IPO bankers could not turn off their phones fast enough for the Fourth of July holiday weekend after enduring a rough ride for the first half of 2022. No traditional IPOs from big banks are expected during this short holiday week. The U.S. stock market will be closed Monday, July 4, for the U.S. Independence Day holiday. A few small-cap deals are on the IPO Calendar for “week of July 5th” pricing after Wall Street returns to work on Tuesday from the holiday break.
The S&P 500 booked its worst start to a year since 1970, according to The Wall Street Journal. That’s all you need to know about why the IPO market is hurting.
“You have to have a healthy stock market for IPOs to work. That’s one of the first things I learned about IPOs from John Fitzgibbon,” a veteran IPO professional said, recalling the words of IPOScoop’s founder.
“You need more than an occasional up day here and there,” this IPO pro said.
On Friday, July 1, the three major U.S. stock indexes finished the session higher: The S&P 500 rose 39.95 points, or 1.1 percent, to 3,825.33, while the Dow Jones Industrial Average jumped 321.83 points, or 1 percent, to 31,097.26, and the NASDAQ Composite Index gained 99.11 points, or 0.9 percent, to 11,127.85.
In the Clutches of the Bear
For the week, though, the S&P 500 was down 2.2 percent. The broad S&P 500 has fallen for 11 of the past 13 weeks. For the year, the S&P 500 is down 21 percent – firmly in the grip of a bear market (defined by the Street as a drop of 20 percent from the most recent peak).
The NASDAQ Composite Index, the benchmark for IPOs, has been in a bear market since March. At Friday’s close on July 1, 2022, the NASDAQ was down 4.1 percent for the week and down 28.9 percent for the year.
For the tech-driven NASDAQ, the second quarter of 2022 was its worst quarter since 2008, according to The Wall Street Journal.
The blue-chip Dow Jones Industrial Average on Friday, July 1, 2022, was down 1.3 percent for the week – and down 14.4 percent for the year.
Here’s a startling stat: On Friday, May 27, 2022, the Dow Jones Industrial Average booked its eighth straight week of declines – its longest such streak since 1932, according to The Wall Street Journal.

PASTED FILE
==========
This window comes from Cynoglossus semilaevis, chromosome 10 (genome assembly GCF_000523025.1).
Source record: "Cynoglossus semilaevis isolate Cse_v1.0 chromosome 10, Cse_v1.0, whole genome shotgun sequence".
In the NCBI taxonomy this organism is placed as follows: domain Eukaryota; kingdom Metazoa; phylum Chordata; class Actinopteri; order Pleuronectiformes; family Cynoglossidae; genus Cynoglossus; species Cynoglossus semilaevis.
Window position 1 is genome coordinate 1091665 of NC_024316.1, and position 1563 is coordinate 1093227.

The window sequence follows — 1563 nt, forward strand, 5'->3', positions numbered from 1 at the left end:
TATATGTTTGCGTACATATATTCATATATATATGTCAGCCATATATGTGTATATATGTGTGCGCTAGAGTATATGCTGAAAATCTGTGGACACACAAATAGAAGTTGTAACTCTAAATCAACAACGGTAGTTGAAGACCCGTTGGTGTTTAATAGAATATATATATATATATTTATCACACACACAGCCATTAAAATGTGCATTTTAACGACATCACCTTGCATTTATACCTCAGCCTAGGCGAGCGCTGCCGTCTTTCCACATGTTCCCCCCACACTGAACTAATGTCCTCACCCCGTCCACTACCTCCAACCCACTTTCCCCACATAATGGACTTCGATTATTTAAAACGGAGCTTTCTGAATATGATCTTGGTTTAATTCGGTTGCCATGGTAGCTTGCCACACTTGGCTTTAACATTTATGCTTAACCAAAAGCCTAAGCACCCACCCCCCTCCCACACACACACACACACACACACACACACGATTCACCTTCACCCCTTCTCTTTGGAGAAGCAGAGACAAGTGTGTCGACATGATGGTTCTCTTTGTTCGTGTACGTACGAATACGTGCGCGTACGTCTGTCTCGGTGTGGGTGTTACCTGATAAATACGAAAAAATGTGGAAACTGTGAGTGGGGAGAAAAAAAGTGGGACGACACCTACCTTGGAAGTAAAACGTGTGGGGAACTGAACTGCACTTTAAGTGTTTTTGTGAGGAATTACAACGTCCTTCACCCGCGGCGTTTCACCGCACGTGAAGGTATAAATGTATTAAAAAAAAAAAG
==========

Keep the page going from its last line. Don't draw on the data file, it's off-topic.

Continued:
Echoes of 2008
The evil three R’s – rising inflation, the risk of a recession and Russia’s war on Ukraine – are driving the fear in the U.S. stock market.
The toll on the IPO market is clear: Only 47 IPOs were priced in the first half of 2022, excluding 85 unit offerings consisting of stock and warrants. Of those unit deals, 70 were SPAC IPOs.
This performance is the worst since 2008, when only 32 IPOs were priced, IPOScoop records show – as the subprime mortgage crisis, Lehman Brothers’ bankruptcy and the stock market’s crash brought on the Great Recession.
For the first half of 2022, the IPO Scorecard showed that 12 of the 47 IPOs priced were up from their IPO prices, while 35 were down; the total return from issue price was -10.68 percent (negative 10.68 percent). In comparison, the NASDAQ Composite Index was down 28.55 percent for the year.
Ivanhoe Electric (IE) priced its IPO on June 27, 2022, at $11.75, the low end of its $11.75-to-$12.50 price range, and opened flat on Tuesday – only to close below its IPO price on its first day of trading, going down in the books as a broken deal, and to slide again on Friday. Ivanhoe Electric was the last IPO priced in June and the last one priced for the second quarter as well.
As the second half of 2022 begins, some Wall Street strategists and IPO investors see more pain ahead.
“I think we’ll have to wait and see what the Fed does this month,” a seasoned IPO trader says. “After the Fed makes its (next) move, we’ll have a better idea of whether IPOs will come back in September.”
Meanwhile, the IPO pipeline is still taking in deals, although the pace has slowed at the SEC’s filing window and most of the filings are small-cap deals. But one filing bucked that trend in the past week: Automotive battery maker Clarios International (BTRY proposed) revived its IPO, which some IPO pros peg as a $1 billion deal, although no terms were stated in the amended prospectus dated June 29, 2022. Flip the calendar back to last July: Clarios postponed its $1.7 billion IPO on July 29, 2021, just hours ahead of its expected pricing.
A small IPO from the parent of a Chinese medical equipment maintenance company – YUKAI Health Group Ltd. (proposed stock symbol “to be announced”) – and a tech-focused SPAC’s IPO – Trail Blazer Merger I Corp. (TBMCU proposed) – were the only new filings last week.
(For more information, please see: IPO Calendar – Click on the company’s name and the hyperlink will take you to the IPO Profile, which includes a link to the prospectus.)
(Never trade on proposed symbols. You might wind up owning something on the OTC Bulletin Board.)
Disclosure: Nobody on the IPOScoop.com staff has a position in any stocks mentioned above, nor do they trade or invest in IPOs. The IPOScoop.com staff does not issue advice, recommendations or opinions.
Disclaimer: A SCOOP Rating (Wall Street Consensus of Opening-day Premiums), is a general consensus taken, at press time, from Wall Street and investment professionals concerning how well an IPO might perform when it starts trading. The SCOOP Rating does not reflect the opinions of anyone associated with IPOScoop.com. The SCOOP ratings should not be taken as investment advice. The rating merely reflects the opinion of the professionals at the time of publication and is subject to last-minute change.